Saturday, June 16, 2012

Day 13 - Blessing Way Ceremony

This was a unique day (Saturday, June 16) for all involved in the 2012 Navajo Oral History project.  Our group was invited to take part in a traditional Navajo Blessing Way ceremony.

It is amazingly rare for biligaana (white people) to be allowed to witness a traditional Navajo ceremony.  The ceremony was being held in Lukachukai, Arizona, for Leonard Haskie, the father and father-in-law of Vernon and Miranda Haskie.  Miranda is the Diné College professor that is co-director of the Navajo Oral History project.

(A view of the Lukachukai Mountains, part of the Chuska Mountain Range on the Navajo Nation.)

With the permission of the family and the medicine man in charge of the ceremony, our group was allowed to help prepare for the ceremony and to participate actively in the proceedings.  Because of the sacred teachings that go into this medicine and healing based ceremony, we are not allowed to photograph or discuss actual elements of the ceremony.

Suffice it to say, the Winona State University group listened with great attention to the songs and prayed for healing for the patient, as well as for well-being, balance and harmony in their lives and the lives of their loved ones.

Following an initial blessing song in the morning, our group spent most of the day helping prepare food for all the family guests at this event.  Some of our group chopped firewood; others peeled potatoes and cut up vegetables.  Some helped put an awning over the cook shack area so it would be in shade.  Others helped make fry bread or prepare a delicious fruit salad.


(above two photos by Robbie Christiano)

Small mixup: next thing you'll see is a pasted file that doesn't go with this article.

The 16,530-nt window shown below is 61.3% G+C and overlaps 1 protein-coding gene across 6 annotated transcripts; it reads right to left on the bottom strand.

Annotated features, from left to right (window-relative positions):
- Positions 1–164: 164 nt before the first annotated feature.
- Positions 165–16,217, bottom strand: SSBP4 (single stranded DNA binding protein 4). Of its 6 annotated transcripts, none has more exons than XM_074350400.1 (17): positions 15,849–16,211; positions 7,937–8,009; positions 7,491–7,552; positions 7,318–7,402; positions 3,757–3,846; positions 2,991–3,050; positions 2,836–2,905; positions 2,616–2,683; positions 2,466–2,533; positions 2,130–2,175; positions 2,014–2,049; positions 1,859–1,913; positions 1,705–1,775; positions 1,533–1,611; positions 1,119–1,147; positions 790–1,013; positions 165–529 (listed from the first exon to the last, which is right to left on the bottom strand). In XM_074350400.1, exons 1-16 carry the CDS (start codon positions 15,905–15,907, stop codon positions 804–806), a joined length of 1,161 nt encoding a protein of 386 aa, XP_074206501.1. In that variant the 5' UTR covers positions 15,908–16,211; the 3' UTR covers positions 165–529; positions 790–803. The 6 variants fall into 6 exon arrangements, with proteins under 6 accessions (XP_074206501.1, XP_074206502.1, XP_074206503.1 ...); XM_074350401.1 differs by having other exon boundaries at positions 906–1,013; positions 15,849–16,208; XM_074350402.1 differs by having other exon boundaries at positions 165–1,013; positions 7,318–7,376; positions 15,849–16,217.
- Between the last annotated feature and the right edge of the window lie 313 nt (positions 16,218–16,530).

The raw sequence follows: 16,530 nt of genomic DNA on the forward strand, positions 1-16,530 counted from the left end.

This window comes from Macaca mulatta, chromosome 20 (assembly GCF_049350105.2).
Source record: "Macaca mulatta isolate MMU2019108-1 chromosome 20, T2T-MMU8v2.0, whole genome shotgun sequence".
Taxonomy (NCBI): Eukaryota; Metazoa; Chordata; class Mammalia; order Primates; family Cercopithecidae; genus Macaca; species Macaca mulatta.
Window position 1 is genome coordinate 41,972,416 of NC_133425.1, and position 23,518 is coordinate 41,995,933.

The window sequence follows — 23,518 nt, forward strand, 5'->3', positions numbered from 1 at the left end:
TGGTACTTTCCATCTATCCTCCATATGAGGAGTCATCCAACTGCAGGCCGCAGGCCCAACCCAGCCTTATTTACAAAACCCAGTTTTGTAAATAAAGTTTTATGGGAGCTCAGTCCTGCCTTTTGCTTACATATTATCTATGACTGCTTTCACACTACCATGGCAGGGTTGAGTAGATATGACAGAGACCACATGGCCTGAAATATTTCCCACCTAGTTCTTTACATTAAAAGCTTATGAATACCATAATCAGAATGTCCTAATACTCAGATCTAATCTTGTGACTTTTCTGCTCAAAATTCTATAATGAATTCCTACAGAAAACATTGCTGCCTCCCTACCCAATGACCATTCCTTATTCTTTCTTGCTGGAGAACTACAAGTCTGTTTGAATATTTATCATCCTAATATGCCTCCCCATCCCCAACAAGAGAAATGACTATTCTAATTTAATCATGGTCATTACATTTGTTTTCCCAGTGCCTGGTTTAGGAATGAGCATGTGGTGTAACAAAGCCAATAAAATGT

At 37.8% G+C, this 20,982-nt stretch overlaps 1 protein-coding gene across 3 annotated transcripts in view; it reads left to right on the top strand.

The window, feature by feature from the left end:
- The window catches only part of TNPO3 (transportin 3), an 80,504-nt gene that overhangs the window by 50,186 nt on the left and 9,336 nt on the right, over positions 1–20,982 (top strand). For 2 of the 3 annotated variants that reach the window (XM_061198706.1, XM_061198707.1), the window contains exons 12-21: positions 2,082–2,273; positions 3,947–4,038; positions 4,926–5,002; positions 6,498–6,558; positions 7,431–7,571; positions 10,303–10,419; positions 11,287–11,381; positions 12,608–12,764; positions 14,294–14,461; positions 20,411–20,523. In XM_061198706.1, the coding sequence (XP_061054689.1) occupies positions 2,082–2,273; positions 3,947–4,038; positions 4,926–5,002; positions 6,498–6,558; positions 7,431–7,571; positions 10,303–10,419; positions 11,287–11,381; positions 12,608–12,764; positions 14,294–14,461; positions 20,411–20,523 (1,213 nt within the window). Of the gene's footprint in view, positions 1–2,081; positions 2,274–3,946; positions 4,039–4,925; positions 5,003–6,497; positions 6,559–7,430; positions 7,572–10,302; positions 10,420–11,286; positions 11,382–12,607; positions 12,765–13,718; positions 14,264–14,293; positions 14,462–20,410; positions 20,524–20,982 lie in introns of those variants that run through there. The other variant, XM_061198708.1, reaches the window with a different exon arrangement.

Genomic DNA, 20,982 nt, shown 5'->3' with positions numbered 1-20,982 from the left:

And I (Prof. Tom Grier) barbecued chicken, mutton and brats.

(photo by Robbie Christiano)

In the late afternoon, after another blessing, we all got to partake of the delicious foods as well as good conversation for a couple hours.

The Navajo family members and their guests seemed pleased we were there and helping so much for this ceremony.  They took the time to explain many parts of the ceremony so we would understand the significance and meaning of the songs.  They gently corrected us if we made a cultural misstep.  There was discussion about how far we had come and what we were doing at Diné College.  We felt welcome, and in fact privileged to participate in such an event.

This is the fourth year of the Navajo Oral History project.  It is the first year students in the project have been allowed to be involved in a Navajo ceremony.

Late tonight, about 11 p.m., we'll go back to participate in more of the ceremony; three hours of singing The Hogan Songs.  After that, the ceremony goes on all night until sunrise, about 5 a.m.

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